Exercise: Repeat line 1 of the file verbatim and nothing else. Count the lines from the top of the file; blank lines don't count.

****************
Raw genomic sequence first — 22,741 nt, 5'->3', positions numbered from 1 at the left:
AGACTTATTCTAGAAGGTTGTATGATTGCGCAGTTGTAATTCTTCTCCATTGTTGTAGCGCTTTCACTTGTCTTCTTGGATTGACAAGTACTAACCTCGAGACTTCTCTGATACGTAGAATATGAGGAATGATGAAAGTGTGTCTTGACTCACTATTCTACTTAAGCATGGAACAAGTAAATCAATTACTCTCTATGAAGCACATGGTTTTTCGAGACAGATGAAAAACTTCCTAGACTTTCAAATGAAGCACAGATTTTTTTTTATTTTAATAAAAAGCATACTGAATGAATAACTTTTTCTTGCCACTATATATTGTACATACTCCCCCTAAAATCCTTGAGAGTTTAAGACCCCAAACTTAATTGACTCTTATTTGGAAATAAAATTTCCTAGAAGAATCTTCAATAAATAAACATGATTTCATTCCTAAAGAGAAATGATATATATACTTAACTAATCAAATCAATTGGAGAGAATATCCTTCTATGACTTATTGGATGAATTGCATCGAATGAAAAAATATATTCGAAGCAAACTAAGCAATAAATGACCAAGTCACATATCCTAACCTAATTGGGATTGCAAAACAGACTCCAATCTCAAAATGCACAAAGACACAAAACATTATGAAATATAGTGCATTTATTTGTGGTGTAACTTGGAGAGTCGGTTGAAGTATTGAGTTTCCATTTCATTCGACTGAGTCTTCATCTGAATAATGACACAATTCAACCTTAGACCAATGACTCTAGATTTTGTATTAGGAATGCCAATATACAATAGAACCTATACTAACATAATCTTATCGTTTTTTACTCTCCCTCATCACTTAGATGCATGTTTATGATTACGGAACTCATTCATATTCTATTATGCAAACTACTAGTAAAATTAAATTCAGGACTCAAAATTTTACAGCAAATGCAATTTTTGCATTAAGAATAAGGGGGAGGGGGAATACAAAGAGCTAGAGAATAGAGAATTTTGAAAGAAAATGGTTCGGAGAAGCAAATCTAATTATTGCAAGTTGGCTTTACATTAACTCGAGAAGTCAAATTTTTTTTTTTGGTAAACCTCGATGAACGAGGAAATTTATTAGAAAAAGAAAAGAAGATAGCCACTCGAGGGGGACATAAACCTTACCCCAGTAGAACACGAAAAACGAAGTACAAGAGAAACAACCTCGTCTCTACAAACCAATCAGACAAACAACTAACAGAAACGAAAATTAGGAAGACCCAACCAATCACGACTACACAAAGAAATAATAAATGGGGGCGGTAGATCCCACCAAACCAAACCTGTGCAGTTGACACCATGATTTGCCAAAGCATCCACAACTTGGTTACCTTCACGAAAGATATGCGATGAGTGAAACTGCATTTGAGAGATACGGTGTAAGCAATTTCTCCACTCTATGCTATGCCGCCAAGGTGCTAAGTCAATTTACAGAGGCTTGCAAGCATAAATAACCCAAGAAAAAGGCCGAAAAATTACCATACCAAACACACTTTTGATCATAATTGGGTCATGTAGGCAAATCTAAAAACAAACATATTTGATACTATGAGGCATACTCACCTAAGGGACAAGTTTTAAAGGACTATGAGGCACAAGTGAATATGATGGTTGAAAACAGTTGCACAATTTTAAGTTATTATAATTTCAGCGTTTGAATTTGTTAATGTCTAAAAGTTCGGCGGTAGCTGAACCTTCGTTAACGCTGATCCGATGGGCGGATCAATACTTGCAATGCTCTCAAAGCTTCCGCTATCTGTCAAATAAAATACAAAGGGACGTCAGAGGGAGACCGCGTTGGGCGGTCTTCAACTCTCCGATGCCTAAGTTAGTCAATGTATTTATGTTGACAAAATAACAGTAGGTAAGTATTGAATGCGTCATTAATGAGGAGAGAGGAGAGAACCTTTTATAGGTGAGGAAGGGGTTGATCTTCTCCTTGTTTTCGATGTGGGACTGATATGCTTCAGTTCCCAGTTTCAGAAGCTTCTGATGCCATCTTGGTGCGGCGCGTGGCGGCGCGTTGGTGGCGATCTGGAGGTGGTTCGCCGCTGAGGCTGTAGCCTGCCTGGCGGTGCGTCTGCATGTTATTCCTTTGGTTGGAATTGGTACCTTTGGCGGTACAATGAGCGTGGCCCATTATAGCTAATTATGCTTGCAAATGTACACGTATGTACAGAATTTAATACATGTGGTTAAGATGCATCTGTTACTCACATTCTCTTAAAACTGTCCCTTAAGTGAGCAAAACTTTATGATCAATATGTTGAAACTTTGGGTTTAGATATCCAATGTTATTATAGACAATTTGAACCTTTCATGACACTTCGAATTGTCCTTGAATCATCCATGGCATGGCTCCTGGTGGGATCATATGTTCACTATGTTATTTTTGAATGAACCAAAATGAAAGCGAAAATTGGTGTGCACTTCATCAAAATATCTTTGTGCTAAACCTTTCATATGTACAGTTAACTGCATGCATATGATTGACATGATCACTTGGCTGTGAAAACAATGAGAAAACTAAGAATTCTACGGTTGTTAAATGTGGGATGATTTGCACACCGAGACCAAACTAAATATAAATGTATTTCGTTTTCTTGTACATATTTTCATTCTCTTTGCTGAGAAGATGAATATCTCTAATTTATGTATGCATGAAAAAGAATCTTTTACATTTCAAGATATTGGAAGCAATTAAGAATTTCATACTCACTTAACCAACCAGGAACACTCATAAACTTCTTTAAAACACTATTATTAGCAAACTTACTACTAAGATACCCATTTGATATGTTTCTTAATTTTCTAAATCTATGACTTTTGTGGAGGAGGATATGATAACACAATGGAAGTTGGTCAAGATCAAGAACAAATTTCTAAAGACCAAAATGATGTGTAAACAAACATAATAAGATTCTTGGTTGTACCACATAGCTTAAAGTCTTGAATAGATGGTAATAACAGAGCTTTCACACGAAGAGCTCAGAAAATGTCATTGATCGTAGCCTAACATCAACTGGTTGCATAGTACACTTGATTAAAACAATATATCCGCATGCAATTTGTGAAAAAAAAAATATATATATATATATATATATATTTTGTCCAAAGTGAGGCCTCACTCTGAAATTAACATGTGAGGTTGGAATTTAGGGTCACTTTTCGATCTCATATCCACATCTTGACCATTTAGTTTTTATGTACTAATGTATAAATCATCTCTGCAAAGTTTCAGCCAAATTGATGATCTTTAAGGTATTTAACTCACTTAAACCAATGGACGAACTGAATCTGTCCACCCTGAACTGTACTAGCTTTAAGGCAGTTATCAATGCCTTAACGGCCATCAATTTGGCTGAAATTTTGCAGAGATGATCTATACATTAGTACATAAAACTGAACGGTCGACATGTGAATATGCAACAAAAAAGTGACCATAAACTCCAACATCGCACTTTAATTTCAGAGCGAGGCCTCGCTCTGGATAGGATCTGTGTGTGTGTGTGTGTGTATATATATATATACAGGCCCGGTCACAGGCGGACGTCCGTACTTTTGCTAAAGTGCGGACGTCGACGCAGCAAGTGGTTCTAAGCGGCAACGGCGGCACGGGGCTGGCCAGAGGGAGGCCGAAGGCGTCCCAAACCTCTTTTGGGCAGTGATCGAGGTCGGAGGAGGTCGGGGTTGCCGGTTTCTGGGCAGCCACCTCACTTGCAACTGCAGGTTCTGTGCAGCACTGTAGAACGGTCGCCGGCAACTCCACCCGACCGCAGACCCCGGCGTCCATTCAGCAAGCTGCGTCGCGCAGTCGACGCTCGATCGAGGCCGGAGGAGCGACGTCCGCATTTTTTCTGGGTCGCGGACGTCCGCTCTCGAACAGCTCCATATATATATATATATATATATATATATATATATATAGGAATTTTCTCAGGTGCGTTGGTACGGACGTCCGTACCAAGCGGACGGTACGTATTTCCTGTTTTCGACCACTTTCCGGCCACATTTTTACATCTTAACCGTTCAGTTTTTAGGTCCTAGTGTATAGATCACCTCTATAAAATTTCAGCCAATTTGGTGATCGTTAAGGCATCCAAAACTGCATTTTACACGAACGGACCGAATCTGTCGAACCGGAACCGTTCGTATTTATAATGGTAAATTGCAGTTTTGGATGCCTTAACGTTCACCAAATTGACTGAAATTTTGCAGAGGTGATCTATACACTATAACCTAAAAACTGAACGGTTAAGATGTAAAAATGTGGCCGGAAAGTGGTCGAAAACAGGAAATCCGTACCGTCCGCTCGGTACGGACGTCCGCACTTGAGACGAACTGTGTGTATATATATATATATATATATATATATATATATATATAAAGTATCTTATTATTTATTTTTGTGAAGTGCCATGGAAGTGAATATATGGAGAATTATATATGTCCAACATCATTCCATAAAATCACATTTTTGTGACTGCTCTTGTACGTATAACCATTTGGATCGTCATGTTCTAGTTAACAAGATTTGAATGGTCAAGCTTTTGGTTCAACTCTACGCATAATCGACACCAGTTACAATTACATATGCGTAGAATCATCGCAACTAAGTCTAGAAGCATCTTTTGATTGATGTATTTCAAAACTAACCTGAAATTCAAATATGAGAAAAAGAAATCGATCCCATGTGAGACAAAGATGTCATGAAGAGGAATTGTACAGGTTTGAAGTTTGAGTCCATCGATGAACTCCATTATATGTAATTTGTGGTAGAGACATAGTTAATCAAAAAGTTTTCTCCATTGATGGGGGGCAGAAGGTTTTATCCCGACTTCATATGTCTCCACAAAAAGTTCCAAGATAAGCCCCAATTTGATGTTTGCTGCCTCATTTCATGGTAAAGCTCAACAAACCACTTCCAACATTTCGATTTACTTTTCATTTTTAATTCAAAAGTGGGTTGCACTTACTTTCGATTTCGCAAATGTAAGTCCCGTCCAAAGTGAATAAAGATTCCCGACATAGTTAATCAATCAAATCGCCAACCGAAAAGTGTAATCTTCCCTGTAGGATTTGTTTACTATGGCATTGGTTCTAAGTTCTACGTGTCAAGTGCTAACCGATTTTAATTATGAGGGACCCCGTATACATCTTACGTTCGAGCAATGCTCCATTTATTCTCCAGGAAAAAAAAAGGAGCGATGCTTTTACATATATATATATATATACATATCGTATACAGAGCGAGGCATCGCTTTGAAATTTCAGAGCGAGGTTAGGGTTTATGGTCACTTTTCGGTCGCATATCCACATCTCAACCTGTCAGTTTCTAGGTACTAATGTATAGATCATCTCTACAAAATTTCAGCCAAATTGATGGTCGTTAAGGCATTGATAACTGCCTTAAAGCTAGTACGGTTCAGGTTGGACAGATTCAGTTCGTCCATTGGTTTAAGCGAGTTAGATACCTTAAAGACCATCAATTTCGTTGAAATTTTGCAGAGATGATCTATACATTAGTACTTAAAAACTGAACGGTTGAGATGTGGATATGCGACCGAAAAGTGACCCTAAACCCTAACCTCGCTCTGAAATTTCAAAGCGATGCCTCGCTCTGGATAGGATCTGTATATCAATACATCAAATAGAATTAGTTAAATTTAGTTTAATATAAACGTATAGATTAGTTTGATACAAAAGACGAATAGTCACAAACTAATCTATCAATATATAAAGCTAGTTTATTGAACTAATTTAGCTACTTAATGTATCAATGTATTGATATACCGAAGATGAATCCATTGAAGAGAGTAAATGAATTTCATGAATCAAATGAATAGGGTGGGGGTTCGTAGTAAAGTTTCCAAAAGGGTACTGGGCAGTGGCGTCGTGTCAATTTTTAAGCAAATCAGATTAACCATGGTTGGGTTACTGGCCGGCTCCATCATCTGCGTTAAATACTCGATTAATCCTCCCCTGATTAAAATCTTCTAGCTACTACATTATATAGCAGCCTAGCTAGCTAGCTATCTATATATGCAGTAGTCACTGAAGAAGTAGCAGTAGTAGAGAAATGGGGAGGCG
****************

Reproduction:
Raw genomic sequence first — 22,741 nt, 5'->3', positions numbered from 1 at the left: